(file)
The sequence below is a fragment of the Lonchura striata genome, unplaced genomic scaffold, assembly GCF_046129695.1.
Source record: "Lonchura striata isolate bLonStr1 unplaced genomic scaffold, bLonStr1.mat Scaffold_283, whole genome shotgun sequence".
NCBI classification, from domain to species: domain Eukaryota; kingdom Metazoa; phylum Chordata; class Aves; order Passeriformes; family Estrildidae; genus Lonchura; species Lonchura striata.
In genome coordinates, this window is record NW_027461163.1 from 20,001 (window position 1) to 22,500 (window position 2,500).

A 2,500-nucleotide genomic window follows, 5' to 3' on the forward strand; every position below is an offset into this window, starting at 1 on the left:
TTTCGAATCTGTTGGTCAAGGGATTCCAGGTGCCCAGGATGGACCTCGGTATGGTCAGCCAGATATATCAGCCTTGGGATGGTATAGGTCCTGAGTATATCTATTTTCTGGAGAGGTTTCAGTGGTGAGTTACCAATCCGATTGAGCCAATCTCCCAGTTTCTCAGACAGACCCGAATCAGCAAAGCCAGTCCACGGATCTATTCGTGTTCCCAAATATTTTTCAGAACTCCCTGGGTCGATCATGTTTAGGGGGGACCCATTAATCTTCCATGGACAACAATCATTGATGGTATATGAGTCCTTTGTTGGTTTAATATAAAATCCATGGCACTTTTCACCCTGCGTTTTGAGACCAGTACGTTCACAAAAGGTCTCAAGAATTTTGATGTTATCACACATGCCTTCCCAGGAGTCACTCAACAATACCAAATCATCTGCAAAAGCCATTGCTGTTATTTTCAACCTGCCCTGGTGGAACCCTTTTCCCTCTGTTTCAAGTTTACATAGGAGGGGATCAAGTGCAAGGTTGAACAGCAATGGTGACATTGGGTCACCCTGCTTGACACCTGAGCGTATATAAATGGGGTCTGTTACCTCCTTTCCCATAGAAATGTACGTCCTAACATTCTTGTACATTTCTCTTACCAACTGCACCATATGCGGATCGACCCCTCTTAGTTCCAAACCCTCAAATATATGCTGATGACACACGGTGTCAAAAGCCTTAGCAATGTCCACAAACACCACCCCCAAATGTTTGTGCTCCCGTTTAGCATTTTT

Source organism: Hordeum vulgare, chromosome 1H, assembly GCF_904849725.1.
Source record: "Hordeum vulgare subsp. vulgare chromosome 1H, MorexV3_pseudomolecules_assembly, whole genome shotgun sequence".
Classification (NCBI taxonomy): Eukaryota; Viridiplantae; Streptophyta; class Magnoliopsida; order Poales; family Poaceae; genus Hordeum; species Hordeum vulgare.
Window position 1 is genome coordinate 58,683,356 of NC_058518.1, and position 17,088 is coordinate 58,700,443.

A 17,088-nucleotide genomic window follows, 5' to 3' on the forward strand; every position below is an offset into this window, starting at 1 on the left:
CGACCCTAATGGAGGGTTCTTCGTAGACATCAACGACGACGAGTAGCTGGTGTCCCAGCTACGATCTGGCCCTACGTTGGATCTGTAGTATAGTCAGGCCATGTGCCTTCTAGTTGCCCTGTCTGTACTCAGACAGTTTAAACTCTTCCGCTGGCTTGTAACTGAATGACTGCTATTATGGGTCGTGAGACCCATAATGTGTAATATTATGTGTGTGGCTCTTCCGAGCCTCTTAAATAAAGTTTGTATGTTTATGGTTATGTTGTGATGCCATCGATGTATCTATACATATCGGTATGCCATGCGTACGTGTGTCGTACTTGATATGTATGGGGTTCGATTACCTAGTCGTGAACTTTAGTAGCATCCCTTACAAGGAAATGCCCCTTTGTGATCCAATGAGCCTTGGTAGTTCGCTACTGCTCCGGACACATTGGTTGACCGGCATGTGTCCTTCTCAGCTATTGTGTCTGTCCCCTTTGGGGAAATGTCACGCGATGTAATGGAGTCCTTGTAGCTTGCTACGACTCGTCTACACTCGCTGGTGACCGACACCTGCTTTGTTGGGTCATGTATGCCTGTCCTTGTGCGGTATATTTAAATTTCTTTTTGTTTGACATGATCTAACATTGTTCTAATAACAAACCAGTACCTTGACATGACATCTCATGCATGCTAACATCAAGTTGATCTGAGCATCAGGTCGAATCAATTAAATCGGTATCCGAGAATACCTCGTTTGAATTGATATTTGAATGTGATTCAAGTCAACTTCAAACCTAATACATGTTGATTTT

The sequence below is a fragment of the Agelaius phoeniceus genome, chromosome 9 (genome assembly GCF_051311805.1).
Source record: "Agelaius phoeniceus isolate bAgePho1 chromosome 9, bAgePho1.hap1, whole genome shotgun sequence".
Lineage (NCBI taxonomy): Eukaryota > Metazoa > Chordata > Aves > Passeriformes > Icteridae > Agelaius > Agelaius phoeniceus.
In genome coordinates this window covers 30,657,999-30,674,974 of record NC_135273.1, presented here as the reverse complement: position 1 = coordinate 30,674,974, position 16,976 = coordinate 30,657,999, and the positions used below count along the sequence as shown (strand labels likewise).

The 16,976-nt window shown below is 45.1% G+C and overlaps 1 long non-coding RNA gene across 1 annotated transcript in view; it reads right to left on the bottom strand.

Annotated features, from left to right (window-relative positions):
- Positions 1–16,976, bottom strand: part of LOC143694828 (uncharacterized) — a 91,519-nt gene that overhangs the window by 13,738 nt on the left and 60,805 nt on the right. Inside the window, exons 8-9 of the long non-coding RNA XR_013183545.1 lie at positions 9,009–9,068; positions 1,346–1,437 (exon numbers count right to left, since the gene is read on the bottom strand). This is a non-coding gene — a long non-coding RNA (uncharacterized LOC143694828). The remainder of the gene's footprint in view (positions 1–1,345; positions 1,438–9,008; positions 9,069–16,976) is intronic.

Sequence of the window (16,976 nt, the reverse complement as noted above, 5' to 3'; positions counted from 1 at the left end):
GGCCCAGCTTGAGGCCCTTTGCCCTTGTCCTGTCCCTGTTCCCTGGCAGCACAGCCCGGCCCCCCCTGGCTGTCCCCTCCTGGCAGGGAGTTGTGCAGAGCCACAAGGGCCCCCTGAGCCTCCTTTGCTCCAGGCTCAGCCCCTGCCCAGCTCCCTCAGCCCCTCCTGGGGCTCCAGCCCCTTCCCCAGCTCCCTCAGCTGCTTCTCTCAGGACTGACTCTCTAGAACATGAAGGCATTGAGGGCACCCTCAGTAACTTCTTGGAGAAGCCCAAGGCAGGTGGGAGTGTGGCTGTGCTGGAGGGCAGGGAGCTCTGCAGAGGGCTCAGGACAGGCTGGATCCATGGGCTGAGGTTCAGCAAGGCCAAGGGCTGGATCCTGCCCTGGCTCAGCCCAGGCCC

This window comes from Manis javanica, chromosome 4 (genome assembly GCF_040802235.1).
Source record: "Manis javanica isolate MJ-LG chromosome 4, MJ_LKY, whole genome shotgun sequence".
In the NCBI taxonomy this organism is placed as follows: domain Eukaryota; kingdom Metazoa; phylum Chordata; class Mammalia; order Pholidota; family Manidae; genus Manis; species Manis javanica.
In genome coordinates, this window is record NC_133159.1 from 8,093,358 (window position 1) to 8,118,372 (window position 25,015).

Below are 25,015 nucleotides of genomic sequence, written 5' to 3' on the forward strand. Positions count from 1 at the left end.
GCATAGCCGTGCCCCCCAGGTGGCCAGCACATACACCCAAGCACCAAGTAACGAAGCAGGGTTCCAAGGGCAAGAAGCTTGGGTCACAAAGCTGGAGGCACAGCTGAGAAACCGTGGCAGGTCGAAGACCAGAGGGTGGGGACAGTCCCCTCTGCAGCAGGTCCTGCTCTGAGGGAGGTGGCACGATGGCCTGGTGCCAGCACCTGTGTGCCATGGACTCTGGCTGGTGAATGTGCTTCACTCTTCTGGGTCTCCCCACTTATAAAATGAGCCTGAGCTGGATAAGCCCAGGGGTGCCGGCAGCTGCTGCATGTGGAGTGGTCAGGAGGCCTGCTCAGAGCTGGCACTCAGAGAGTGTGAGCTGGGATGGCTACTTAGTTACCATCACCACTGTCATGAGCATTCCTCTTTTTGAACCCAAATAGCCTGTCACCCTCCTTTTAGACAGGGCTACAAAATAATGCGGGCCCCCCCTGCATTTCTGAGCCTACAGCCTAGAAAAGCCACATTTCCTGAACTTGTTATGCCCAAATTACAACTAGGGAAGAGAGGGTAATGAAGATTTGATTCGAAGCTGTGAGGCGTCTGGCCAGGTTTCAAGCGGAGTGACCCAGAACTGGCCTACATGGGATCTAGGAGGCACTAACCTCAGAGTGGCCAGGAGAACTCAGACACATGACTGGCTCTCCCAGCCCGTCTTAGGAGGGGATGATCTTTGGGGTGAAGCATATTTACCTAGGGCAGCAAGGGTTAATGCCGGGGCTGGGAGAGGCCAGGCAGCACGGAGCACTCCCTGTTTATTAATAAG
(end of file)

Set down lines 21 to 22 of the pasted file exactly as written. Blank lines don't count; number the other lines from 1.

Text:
GGCCCAGCTTGAGGCCCTTTGCCCTTGTCCTGTCCCTGTTCCCTGGCAGCACAGCCCGGCCCCCCCTGGCTGTCCCCTCCTGGCAGGGAGTTGTGCAGAGCCACAAGGGCCCCCTGAGCCTCCTTTGCTCCAGGCTCAGCCCCTGCCCAGCTCCCTCAGCCCCTCCTGGGGCTCCAGCCCCTTCCCCAGCTCCCTCAGCTGCTTCTCTCAGGACTGACTCTCTAGAACATGAAGGCATTGAGGGCACCCTCAGTAACTTCTTGGAGAAGCCCAAGGCAGGTGGGAGTGTGGCTGTGCTGGAGGGCAGGGAGCTCTGCAGAGGGCTCAGGACAGGCTGGATCCATGGGCTGAGGTTCAGCAAGGCCAAGGGCTGGATCCTGCCCTGGCTCAGCCCAGGCCC

This window comes from Manis javanica, chromosome 4 (genome assembly GCF_040802235.1).